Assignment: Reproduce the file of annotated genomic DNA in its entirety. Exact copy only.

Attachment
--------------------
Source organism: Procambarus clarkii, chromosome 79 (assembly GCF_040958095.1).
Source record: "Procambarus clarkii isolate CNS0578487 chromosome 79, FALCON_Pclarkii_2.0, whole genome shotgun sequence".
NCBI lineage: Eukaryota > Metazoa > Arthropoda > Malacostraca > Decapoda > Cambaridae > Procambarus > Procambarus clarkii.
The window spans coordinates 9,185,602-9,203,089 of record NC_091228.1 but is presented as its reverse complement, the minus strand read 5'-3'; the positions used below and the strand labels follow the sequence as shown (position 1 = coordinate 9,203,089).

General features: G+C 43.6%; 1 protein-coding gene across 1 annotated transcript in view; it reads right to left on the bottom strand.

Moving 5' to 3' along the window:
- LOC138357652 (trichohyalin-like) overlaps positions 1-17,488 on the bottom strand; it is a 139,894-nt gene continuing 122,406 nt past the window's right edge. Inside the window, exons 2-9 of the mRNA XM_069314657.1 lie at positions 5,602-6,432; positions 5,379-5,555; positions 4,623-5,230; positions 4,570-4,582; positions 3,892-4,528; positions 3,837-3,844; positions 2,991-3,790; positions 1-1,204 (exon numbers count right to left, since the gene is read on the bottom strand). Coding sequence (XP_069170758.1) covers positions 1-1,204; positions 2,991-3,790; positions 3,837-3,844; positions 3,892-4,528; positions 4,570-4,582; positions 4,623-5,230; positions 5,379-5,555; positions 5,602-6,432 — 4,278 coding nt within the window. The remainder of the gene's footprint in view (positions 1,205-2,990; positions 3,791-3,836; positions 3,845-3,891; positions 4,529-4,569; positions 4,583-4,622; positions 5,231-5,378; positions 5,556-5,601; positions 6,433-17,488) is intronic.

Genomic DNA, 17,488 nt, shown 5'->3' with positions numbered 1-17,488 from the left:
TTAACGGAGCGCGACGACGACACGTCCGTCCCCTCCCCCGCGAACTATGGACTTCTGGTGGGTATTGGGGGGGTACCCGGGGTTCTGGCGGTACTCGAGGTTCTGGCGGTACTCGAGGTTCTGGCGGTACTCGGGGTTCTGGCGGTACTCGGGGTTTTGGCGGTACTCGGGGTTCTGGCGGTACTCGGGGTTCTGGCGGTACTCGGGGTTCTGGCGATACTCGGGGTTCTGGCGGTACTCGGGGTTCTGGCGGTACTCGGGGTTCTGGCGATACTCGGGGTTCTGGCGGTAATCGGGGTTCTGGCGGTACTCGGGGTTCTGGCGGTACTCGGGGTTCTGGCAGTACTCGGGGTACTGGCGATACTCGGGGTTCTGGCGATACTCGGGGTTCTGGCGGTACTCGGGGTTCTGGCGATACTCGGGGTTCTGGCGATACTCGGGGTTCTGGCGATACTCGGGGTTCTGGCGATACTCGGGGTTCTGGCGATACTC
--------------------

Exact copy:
Source organism: Procambarus clarkii, chromosome 79 (assembly GCF_040958095.1).
Source record: "Procambarus clarkii isolate CNS0578487 chromosome 79, FALCON_Pclarkii_2.0, whole genome shotgun sequence".
NCBI lineage: Eukaryota > Metazoa > Arthropoda > Malacostraca > Decapoda > Cambaridae > Procambarus > Procambarus clarkii.
The window spans coordinates 9,185,602-9,203,089 of record NC_091228.1 but is presented as its reverse complement, the minus strand read 5'-3'; the positions used below and the strand labels follow the sequence as shown (position 1 = coordinate 9,203,089).

General features: G+C 43.6%; 1 protein-coding gene across 1 annotated transcript in view; it reads right to left on the bottom strand.

Moving 5' to 3' along the window:
- LOC138357652 (trichohyalin-like) overlaps positions 1-17,488 on the bottom strand; it is a 139,894-nt gene continuing 122,406 nt past the window's right edge. Inside the window, exons 2-9 of the mRNA XM_069314657.1 lie at positions 5,602-6,432; positions 5,379-5,555; positions 4,623-5,230; positions 4,570-4,582; positions 3,892-4,528; positions 3,837-3,844; positions 2,991-3,790; positions 1-1,204 (exon numbers count right to left, since the gene is read on the bottom strand). Coding sequence (XP_069170758.1) covers positions 1-1,204; positions 2,991-3,790; positions 3,837-3,844; positions 3,892-4,528; positions 4,570-4,582; positions 4,623-5,230; positions 5,379-5,555; positions 5,602-6,432 — 4,278 coding nt within the window. The remainder of the gene's footprint in view (positions 1,205-2,990; positions 3,791-3,836; positions 3,845-3,891; positions 4,529-4,569; positions 4,583-4,622; positions 5,231-5,378; positions 5,556-5,601; positions 6,433-17,488) is intronic.

Genomic DNA, 17,488 nt, shown 5'->3' with positions numbered 1-17,488 from the left:
TTAACGGAGCGCGACGACGACACGTCCGTCCCCTCCCCCGCGAACTATGGACTTCTGGTGGGTATTGGGGGGGTACCCGGGGTTCTGGCGGTACTCGAGGTTCTGGCGGTACTCGAGGTTCTGGCGGTACTCGGGGTTCTGGCGGTACTCGGGGTTTTGGCGGTACTCGGGGTTCTGGCGGTACTCGGGGTTCTGGCGGTACTCGGGGTTCTGGCGATACTCGGGGTTCTGGCGGTACTCGGGGTTCTGGCGGTACTCGGGGTTCTGGCGATACTCGGGGTTCTGGCGGTAATCGGGGTTCTGGCGGTACTCGGGGTTCTGGCGGTACTCGGGGTTCTGGCAGTACTCGGGGTACTGGCGATACTCGGGGTTCTGGCGATACTCGGGGTTCTGGCGGTACTCGGGGTTCTGGCGATACTCGGGGTTCTGGCGATACTCGGGGTTCTGGCGATACTCGGGGTTCTGGCGATACTCGGGGTTCTGGCGATACTC